I did comment on the Centre for Law and Religion Forum, in an attempt to end any confusion over a Washington Post article, but the misunderstanding spread to Think Progress and a lot of small community sites, and work distracted me before I could make a(n undoubtedly ineffectual) comment here. To save anyone reading the rest of this painful nitpicking, when the Washington Post asked me what the Islamic State might destroy next, it had me at ‘pretty much anything’.
Washington Post journalist Justin Moyer contacted me after I confirmed the destruction of the Tomb of Jonah/Shrine-Mosque of Yunus. We ended up talking at 4.30am GMT. I was not as coherent as I would have liked.
The Islamic State…. [has] destroyed cultural artifacts including Sunni, Shia and Sufi sites [and churches, for example near Qamishli, Rojava, Syria],… and replaced the crosses on Mosul’s Syrian Orthodox cathedral with black flags.
“It indicates they are going for total eradication not just of their enemies but even of the possibility of people living together under their rule.”…
That is clear enough. The Islamic State is strategic (its psychological warfare is expert); and it may make a show of “respecting” non-conformists by offering the “choice” of (exile or) subjugation alongside conversion or execution; but, as its destruction of cultural property demonstrates, it will not even be satisfied with expelling, exploiting, converting or killing all of the non-conformists in its territory.
The Islamic State will only be satisfied when it has erased any evidence that non-conformist communities ever existed there, that different communities once lived together, that different communities once shared lives; it will only be satisfied when it has erased the possibility of the reconstruction of historic diversity in the future. And its enemies are, ultimately, anyone who is not its servant.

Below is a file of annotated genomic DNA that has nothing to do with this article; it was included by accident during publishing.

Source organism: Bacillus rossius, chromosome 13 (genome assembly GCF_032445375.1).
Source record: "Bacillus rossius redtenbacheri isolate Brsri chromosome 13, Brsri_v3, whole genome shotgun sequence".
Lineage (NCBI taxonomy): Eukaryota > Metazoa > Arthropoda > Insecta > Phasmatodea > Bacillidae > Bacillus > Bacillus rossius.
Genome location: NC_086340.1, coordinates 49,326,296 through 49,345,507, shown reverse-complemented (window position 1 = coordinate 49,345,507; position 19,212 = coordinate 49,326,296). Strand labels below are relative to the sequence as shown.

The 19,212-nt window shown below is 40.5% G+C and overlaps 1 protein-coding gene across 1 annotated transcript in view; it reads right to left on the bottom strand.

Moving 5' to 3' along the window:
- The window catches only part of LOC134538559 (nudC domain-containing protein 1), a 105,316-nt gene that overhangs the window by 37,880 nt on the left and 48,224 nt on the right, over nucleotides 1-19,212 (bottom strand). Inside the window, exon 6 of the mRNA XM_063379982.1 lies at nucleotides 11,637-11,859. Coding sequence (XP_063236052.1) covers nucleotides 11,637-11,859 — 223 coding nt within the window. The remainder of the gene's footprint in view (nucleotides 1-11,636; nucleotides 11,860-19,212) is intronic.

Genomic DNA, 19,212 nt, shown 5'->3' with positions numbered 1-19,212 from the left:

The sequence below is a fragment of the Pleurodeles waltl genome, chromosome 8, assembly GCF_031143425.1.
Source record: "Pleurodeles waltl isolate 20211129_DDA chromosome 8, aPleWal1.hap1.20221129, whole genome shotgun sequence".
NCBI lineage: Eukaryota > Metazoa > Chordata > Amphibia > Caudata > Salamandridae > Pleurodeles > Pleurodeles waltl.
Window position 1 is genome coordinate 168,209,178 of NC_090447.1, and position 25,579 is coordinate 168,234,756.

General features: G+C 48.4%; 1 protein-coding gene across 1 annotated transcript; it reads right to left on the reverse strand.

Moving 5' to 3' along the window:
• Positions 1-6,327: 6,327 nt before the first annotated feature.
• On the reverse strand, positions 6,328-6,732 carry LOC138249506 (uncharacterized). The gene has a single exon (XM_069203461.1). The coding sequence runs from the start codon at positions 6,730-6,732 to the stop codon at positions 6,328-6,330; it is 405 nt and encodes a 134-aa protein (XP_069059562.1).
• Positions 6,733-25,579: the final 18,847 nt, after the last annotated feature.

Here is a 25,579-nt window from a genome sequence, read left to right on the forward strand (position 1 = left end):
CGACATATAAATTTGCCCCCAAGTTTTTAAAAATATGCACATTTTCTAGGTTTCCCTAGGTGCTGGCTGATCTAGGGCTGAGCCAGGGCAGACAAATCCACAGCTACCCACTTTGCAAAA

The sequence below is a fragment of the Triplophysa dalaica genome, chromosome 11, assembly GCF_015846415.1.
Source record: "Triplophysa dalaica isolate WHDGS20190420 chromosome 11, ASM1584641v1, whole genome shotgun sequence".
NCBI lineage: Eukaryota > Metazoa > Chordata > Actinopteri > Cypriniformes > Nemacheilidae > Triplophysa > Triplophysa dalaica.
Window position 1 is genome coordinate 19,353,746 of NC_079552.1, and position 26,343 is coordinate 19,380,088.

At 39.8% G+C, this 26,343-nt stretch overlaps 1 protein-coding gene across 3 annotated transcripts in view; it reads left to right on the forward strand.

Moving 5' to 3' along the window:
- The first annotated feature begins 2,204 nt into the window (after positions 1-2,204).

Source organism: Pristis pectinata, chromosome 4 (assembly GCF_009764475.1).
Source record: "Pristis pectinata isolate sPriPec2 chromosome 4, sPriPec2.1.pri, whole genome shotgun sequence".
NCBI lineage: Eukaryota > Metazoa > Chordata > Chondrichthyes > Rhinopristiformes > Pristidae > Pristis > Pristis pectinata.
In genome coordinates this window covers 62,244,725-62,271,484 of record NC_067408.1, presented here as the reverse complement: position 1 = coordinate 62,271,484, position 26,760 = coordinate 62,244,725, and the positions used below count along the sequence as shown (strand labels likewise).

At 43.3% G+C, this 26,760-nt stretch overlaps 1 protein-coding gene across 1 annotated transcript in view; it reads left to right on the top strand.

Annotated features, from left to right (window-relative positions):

Pretty much anything
If it’s willing to destroy anything other religions – even other Muslims – hold sacred, what’s next?
“Basically pretty much anything in the Bible.”…
The Associate Editor for Religion at the Huffington Post, Yasmine Hafiz, appeared to understand my point:
This latest act by ISIS shows their disregard for holy places, even Muslim ones from the Sunni sect they claim to hail from. Sam Hardy, a professor [I wish, adjunct faculty] at the American University of Rome, told The Washington Post that he believes this shows that ISIS is willing to destroy, “basically pretty much anything in the Bible.” He added, “It indicates they are going for total eradication not just of their enemies but even of the possibility of people living together under their rule.”
Some commentators have explained the destruction of the tomb as part of ISIS’s anti-Christian campaign…. Sam Hardy, told the Washington Post that the destruction of the tomb shows that ISIS is willing to destroy “pretty much anything in the Bible.”
On this analysis, ISIS destroyed the tomb because of its Christian associations.